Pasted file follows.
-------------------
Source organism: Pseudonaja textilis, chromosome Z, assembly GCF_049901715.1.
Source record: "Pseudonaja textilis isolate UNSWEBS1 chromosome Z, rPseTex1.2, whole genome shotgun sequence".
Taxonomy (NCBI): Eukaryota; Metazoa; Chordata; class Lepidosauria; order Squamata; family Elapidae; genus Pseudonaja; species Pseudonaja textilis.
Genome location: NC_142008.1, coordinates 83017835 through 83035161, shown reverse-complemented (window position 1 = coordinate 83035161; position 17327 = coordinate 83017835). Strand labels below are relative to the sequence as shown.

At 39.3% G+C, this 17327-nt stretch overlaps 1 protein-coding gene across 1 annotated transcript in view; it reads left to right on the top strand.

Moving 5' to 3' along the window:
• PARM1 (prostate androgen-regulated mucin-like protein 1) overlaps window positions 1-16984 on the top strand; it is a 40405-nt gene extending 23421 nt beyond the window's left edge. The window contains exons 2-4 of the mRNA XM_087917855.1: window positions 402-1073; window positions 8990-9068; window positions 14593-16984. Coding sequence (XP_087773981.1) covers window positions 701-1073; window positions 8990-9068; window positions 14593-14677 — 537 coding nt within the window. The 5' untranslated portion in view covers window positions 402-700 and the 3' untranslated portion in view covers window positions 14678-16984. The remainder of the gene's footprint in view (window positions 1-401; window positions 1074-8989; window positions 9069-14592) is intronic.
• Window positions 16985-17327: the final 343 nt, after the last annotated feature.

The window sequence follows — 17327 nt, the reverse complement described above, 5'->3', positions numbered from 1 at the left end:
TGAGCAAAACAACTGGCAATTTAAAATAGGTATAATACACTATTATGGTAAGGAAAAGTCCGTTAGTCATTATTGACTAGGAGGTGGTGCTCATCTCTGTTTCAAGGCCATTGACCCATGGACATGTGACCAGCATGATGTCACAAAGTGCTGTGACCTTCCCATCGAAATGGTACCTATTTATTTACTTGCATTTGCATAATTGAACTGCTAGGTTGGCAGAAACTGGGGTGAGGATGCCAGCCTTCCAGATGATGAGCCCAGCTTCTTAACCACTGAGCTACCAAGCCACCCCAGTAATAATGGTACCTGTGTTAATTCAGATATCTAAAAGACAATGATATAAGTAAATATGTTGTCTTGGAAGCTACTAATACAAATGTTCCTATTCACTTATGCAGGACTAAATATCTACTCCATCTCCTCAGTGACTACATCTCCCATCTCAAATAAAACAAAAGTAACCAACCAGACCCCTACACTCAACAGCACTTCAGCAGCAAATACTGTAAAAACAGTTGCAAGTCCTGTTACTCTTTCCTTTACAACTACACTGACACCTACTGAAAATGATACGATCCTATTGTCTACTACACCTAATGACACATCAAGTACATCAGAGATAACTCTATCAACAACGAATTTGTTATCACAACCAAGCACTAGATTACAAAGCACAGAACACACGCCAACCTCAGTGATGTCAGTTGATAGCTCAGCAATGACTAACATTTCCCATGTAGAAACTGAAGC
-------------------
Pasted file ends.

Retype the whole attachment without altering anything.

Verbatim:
Source organism: Pseudonaja textilis, chromosome Z, assembly GCF_049901715.1.
Source record: "Pseudonaja textilis isolate UNSWEBS1 chromosome Z, rPseTex1.2, whole genome shotgun sequence".
Taxonomy (NCBI): Eukaryota; Metazoa; Chordata; class Lepidosauria; order Squamata; family Elapidae; genus Pseudonaja; species Pseudonaja textilis.
Genome location: NC_142008.1, coordinates 83017835 through 83035161, shown reverse-complemented (window position 1 = coordinate 83035161; position 17327 = coordinate 83017835). Strand labels below are relative to the sequence as shown.

At 39.3% G+C, this 17327-nt stretch overlaps 1 protein-coding gene across 1 annotated transcript in view; it reads left to right on the top strand.

Moving 5' to 3' along the window:
• PARM1 (prostate androgen-regulated mucin-like protein 1) overlaps window positions 1-16984 on the top strand; it is a 40405-nt gene extending 23421 nt beyond the window's left edge. The window contains exons 2-4 of the mRNA XM_087917855.1: window positions 402-1073; window positions 8990-9068; window positions 14593-16984. Coding sequence (XP_087773981.1) covers window positions 701-1073; window positions 8990-9068; window positions 14593-14677 — 537 coding nt within the window. The 5' untranslated portion in view covers window positions 402-700 and the 3' untranslated portion in view covers window positions 14678-16984. The remainder of the gene's footprint in view (window positions 1-401; window positions 1074-8989; window positions 9069-14592) is intronic.
• Window positions 16985-17327: the final 343 nt, after the last annotated feature.

The window sequence follows — 17327 nt, the reverse complement described above, 5'->3', positions numbered from 1 at the left end:
TGAGCAAAACAACTGGCAATTTAAAATAGGTATAATACACTATTATGGTAAGGAAAAGTCCGTTAGTCATTATTGACTAGGAGGTGGTGCTCATCTCTGTTTCAAGGCCATTGACCCATGGACATGTGACCAGCATGATGTCACAAAGTGCTGTGACCTTCCCATCGAAATGGTACCTATTTATTTACTTGCATTTGCATAATTGAACTGCTAGGTTGGCAGAAACTGGGGTGAGGATGCCAGCCTTCCAGATGATGAGCCCAGCTTCTTAACCACTGAGCTACCAAGCCACCCCAGTAATAATGGTACCTGTGTTAATTCAGATATCTAAAAGACAATGATATAAGTAAATATGTTGTCTTGGAAGCTACTAATACAAATGTTCCTATTCACTTATGCAGGACTAAATATCTACTCCATCTCCTCAGTGACTACATCTCCCATCTCAAATAAAACAAAAGTAACCAACCAGACCCCTACACTCAACAGCACTTCAGCAGCAAATACTGTAAAAACAGTTGCAAGTCCTGTTACTCTTTCCTTTACAACTACACTGACACCTACTGAAAATGATACGATCCTATTGTCTACTACACCTAATGACACATCAAGTACATCAGAGATAACTCTATCAACAACGAATTTGTTATCACAACCAAGCACTAGATTACAAAGCACAGAACACACGCCAACCTCAGTGATGTCAGTTGATAGCTCAGCAATGACTAACATTTCCCATGTAGAAACTGAAGC